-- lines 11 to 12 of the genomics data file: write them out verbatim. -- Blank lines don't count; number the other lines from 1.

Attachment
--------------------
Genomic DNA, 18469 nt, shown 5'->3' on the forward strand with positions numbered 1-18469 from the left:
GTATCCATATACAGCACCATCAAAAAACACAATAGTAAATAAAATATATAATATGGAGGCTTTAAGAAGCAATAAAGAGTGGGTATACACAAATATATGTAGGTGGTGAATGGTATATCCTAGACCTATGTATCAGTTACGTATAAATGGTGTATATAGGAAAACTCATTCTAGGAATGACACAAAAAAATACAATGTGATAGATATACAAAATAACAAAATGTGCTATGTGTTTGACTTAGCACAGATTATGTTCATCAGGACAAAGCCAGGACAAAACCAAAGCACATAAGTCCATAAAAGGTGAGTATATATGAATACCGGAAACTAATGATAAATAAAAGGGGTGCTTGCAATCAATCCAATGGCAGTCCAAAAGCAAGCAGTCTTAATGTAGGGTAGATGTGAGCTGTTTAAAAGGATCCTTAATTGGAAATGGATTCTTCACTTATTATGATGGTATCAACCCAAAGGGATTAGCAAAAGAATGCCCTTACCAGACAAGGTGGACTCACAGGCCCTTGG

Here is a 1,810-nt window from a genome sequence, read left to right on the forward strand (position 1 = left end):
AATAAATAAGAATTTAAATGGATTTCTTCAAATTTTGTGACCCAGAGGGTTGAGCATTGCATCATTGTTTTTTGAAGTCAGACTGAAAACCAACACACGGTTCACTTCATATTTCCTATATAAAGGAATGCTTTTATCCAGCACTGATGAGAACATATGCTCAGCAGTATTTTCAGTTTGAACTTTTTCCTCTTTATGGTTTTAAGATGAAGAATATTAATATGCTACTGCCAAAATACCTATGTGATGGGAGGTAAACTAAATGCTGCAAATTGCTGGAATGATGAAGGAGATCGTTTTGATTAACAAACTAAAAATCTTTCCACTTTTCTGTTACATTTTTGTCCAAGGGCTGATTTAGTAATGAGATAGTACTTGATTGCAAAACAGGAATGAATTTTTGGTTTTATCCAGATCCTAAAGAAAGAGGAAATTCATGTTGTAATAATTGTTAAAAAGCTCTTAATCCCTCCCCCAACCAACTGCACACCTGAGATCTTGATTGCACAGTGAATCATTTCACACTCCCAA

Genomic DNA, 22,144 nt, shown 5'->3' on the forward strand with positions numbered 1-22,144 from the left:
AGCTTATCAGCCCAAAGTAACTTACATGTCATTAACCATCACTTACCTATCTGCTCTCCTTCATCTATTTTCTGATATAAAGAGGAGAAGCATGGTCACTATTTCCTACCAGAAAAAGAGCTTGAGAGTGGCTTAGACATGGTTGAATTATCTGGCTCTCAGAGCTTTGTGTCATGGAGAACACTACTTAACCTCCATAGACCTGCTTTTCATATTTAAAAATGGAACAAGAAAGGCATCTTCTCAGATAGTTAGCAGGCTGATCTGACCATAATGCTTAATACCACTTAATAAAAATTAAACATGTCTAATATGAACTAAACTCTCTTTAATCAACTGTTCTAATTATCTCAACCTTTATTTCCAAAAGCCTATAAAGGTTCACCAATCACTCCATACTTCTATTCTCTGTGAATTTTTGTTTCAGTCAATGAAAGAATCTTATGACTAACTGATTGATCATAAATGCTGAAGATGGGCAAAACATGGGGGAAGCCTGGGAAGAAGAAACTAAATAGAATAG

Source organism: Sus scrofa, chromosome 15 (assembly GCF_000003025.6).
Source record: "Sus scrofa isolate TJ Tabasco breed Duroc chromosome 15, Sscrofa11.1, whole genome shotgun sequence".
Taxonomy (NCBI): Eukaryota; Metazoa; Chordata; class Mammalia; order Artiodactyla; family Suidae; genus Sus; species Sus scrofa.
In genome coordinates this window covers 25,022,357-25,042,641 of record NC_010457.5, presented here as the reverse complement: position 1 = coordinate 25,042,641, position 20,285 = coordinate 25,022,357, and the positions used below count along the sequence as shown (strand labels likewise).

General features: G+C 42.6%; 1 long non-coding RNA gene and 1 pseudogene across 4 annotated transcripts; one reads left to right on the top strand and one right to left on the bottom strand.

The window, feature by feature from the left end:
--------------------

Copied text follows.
General features: G+C 42.6%; 1 long non-coding RNA gene and 1 pseudogene across 4 annotated transcripts; one reads left to right on the top strand and one right to left on the bottom strand.

The window, feature by feature from the left end: